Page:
Last year, dozens of communities rushed to declare racism a public health crisis amid the COVID-19 pandemic and nationwide protests against police brutality, both of which disproportionately affect people of color.
More than 200 cities, counties, local governments, public health and educational entities made such declarations since 2020, according to the American Public Health Association – up from just seven in 2019. (At least one city, Holyoke, Massachusetts, has rescinded its declaration.)
And the trend has continued as leaders in Chicago, Salt Lake City and the U.S. Centers for Disease Control and Prevention made similar declarations.
Public health experts and local leaders heralded these declarations as important first steps in addressing the role racism plays in public health but warned that they required action. Although many of the declarations look similar, what steps communities took to address the systemic inequalities vary widely.
In Wisconsin, for example, Gov. Tony Evers called racism a public health crisis during a news conference last June, but he did not issue a formal declaration like Michigan Gov. Gretchen Whitmer or Nevada Gov. Steve Sisolak did.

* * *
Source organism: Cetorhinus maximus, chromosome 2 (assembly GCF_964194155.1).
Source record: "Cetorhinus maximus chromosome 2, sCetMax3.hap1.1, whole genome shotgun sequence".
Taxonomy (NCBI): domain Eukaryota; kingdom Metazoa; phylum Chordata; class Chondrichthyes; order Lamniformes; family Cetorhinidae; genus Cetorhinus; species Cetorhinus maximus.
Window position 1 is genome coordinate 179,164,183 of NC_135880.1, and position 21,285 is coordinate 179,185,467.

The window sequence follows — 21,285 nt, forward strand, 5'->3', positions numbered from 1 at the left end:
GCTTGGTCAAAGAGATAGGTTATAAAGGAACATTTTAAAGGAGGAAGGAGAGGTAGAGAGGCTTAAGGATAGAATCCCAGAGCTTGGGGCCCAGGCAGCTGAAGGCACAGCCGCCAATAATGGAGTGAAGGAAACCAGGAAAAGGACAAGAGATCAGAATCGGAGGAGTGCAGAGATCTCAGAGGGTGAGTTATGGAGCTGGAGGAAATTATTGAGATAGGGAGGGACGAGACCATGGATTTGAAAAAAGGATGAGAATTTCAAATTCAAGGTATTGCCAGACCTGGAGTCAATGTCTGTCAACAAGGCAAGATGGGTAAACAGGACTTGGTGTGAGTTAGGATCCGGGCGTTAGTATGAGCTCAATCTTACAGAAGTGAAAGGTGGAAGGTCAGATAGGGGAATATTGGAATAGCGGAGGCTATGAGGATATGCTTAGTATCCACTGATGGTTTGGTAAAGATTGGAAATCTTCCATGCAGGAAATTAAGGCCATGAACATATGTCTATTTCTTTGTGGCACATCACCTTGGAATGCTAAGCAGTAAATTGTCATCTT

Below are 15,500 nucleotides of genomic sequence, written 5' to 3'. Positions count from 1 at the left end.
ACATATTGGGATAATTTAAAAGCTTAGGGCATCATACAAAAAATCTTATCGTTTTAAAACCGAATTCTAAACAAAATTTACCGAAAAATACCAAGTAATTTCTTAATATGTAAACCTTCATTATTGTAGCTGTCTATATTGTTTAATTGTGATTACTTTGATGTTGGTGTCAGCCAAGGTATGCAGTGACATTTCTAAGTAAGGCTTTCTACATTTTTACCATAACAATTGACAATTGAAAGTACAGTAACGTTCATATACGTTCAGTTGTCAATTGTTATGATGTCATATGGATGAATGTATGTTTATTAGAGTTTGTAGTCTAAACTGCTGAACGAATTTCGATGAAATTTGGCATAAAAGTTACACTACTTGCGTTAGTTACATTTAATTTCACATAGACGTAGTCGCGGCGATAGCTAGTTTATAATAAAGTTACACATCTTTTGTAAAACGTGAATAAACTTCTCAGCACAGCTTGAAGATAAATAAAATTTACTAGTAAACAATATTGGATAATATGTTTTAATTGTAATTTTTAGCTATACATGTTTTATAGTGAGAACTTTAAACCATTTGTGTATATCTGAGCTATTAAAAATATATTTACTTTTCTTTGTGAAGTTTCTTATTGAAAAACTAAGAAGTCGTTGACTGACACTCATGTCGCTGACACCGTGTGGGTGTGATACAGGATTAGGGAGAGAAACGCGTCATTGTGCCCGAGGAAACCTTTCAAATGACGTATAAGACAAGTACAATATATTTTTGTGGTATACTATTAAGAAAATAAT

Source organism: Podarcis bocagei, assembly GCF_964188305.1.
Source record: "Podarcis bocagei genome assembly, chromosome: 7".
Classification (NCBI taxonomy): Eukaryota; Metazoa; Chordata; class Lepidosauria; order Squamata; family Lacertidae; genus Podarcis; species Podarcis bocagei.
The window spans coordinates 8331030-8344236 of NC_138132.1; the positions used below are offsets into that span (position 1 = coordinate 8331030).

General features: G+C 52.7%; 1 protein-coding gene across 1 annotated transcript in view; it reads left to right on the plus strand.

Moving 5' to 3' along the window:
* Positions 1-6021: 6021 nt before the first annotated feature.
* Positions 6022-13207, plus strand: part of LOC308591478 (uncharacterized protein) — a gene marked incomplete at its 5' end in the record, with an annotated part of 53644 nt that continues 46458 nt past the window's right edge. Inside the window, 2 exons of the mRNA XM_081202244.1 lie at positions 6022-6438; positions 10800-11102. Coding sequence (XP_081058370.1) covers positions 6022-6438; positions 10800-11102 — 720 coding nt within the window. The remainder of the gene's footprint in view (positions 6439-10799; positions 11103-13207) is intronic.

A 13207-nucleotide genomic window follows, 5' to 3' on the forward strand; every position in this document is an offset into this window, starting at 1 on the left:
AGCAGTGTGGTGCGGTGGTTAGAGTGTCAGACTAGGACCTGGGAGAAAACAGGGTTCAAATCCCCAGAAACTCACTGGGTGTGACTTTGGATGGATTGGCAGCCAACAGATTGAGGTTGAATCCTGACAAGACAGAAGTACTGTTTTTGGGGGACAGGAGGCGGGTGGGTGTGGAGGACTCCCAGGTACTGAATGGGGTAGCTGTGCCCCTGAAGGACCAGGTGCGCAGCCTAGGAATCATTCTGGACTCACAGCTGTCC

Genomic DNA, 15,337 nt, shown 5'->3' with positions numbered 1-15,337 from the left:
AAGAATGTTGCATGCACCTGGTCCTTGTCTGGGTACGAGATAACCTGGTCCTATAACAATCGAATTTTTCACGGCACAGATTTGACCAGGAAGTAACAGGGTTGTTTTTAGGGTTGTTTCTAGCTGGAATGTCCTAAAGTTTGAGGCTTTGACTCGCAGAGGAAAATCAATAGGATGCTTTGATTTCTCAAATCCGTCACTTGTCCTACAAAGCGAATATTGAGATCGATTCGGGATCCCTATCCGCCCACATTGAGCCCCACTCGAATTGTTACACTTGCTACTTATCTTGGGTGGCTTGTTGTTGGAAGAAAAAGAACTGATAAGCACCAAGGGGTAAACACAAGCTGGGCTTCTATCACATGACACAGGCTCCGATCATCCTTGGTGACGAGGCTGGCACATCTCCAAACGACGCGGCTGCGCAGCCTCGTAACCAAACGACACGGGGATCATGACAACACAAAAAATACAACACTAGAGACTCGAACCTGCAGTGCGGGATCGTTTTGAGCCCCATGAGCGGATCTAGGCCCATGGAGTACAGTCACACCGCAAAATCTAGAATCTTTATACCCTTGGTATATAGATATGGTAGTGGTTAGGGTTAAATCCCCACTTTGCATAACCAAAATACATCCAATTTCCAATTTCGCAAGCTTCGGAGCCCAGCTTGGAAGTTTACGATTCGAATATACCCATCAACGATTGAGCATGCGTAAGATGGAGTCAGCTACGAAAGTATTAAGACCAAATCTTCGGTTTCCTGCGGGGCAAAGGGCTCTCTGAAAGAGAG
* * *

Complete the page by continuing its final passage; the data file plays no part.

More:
Though Sisolak’s declaration did not include specific proposals, Whitmer’s executive order required implicit-bias training for all state employees and created an advisory council to examine problems affecting Black residents.
Most of the resolutions are statements of intent that aren’t legally binding, but many include proposed strategies, said Dawn Hunter, a public health lawyer who has analyzed the declarations.
Hunter said the most common commitments fall into six categories: policy and practice; accountability; funding and infrastructure; partnerships and collaborations; specific issues; or a call to action to other leaders.
Some communities have made progress on those commitments, but many are still early in the process of determining how to take action, said Hunter, deputy director of the Network for Public Health Law’s Southeastern Region Office.